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Savages indulge their neo-primitive appetites



As French-born, London-based frontwoman Jehnny Beth remembers it, her steamrolling, all-girl Goth-punk outfit Savages was never anything she saw coming. In fact, she was all set to release a third outing with her significant other Johnny Hostile as the lo-fi duo John & Jehn, on their own imprint, Pop Noire.

But a funny thing happened on the way to the pressing plant. Hostile had stumbled across a six-string textural mastermind named Gemma Thompson, and he was so stunned by her talent that he promptly invited her to back John & Jehn on an English tour. Soon, she and his missus were getting along so well, the album got shelved.

"John had a guitar crush on Gemma — he really loved the way she was self-trained, and how she was mainly a noise guitarist," recalls Beth. "She had her own style, and she was very quiet, very charismatic. So after we stopped touring with John & Jehn, Gemma was talking to me and John about how she wanted to start a new project. She wasn't sure what it was going to be, but she knew she wanted to do it with Ayse Hassan, the bassist, whom she had been working with on a different project."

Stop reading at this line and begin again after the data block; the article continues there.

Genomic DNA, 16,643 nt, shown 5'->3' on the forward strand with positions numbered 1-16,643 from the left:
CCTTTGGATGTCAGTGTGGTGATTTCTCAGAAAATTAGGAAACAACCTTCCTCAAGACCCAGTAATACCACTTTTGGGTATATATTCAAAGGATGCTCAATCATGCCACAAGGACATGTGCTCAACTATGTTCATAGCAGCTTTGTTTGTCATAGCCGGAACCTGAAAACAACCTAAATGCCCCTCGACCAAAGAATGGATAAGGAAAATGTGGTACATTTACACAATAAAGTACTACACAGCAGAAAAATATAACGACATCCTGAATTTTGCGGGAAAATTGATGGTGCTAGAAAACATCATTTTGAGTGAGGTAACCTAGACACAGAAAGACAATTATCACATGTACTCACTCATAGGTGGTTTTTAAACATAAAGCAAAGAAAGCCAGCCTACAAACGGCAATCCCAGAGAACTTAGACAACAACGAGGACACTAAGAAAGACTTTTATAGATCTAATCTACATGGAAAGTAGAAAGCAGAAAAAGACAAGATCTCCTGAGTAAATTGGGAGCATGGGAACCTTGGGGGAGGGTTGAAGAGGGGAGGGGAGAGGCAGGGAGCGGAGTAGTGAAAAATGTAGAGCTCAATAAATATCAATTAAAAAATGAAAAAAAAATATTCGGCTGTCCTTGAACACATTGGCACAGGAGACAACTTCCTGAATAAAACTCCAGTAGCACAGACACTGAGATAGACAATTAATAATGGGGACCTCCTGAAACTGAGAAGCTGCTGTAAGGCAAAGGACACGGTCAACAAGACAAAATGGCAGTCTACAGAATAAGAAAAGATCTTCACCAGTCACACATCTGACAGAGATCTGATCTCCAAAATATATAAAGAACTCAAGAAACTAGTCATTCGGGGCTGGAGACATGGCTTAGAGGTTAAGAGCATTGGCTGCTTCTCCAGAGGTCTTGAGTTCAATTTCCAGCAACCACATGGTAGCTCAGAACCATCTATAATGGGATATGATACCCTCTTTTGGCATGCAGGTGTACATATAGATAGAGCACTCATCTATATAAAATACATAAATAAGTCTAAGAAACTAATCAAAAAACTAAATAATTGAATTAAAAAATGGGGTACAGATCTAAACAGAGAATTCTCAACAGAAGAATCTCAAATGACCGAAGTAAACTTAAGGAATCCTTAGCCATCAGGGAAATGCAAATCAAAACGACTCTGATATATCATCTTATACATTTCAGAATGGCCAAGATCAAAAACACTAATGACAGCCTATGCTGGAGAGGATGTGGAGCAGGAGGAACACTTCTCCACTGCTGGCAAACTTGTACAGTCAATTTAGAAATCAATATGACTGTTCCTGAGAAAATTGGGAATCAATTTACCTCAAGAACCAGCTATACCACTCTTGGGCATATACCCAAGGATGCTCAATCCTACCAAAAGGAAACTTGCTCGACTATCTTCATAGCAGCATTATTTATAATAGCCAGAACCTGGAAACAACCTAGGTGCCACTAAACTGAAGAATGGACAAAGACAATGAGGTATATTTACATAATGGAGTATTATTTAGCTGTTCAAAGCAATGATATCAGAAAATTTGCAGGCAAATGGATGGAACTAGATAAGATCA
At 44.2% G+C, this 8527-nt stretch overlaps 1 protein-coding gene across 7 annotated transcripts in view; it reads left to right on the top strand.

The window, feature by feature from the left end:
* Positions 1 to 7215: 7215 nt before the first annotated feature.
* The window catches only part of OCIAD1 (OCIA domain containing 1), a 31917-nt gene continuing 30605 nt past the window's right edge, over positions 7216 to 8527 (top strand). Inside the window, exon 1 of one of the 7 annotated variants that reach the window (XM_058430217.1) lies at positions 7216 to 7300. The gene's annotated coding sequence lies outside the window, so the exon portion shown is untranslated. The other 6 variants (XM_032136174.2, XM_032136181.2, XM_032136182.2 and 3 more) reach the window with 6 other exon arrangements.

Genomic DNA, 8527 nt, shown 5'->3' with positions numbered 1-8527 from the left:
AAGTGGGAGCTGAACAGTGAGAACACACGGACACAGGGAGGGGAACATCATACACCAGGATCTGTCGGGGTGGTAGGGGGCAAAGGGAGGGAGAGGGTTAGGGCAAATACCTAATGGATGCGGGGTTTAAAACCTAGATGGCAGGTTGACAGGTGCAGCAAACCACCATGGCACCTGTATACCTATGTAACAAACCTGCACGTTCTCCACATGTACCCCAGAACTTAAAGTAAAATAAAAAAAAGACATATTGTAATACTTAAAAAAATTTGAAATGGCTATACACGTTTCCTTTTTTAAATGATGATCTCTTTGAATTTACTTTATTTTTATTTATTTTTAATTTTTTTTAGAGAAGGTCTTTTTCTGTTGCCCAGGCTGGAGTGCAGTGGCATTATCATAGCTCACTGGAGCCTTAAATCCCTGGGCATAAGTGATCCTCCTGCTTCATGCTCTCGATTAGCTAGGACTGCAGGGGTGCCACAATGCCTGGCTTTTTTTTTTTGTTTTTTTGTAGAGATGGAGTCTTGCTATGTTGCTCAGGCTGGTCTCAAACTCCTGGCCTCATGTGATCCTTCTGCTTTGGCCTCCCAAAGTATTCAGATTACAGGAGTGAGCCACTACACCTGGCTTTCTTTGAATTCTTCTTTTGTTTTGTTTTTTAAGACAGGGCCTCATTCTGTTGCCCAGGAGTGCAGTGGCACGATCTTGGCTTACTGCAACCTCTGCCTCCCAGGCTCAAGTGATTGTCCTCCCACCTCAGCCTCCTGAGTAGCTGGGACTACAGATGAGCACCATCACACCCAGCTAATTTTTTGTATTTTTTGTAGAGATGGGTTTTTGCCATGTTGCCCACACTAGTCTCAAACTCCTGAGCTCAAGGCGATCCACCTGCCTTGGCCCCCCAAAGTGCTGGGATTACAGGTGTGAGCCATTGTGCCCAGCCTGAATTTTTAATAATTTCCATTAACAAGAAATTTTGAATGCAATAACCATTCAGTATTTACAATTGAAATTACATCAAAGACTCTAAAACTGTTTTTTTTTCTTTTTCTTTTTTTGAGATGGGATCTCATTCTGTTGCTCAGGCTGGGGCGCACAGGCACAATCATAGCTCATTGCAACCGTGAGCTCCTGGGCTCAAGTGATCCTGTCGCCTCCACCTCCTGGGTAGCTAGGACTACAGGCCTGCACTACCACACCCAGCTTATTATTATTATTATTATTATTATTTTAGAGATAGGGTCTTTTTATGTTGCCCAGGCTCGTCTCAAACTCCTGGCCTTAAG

Thompson had also conceived the band name Savages. "She was very enthusiastic about it all," recalls Beth. "So I just said 'Well, do you want to try it with me?' And she said yes. And then we met Fay [Milton], our drummer, by chance. So another John & Jehn album is ready. But it's just that we don't think it's the right time to do it now."

The band has embarked on a second string of mostly sold-out dates in support of their squealing, venomous Silence Yourself, a debut album that wreaths Beth's decidedly Siouxsie Sioux-ish vocals with Helmet-jarring guitars and Joy-Division-worthy rhythms. Tracks like "Strife," "City's Full" and "I Am Here" unload like a gear-grinding cement mixer, engulfing everything within earshot.

Savages penchant for drama has at least some of its roots in Beth's acting studies, which won her roles in a handful of French films. The daughter of a stage director, she spent her childhood in his theater troupe, although she barely remember what roles she played. "I was the daughter of Louis XVI, I think, and then in Peer Gynt I was a child."

Her parents were shocked, she says, when she announced she was giving up acting to move to London to play music with her beau Hostile. Still, she hasn't entirely abandoned her theatrical passions. Silence Yourself's opening salvo "Shut Up" was inspired by one of her favorite movies, John Cassavetes' Opening Night. She respects the way Cassavetes always cast his wife Gena Rowlands and the same team of actors, and kept making movies sans any huge box office success.

Beth sees Savages in the same do-or-die light. "There's a connection between what you do in life and what you put into the art," she believes. "In fact, there are really no boundaries between the two, because what you are onstage is what you are in life, as well. You just choose what you want to show."

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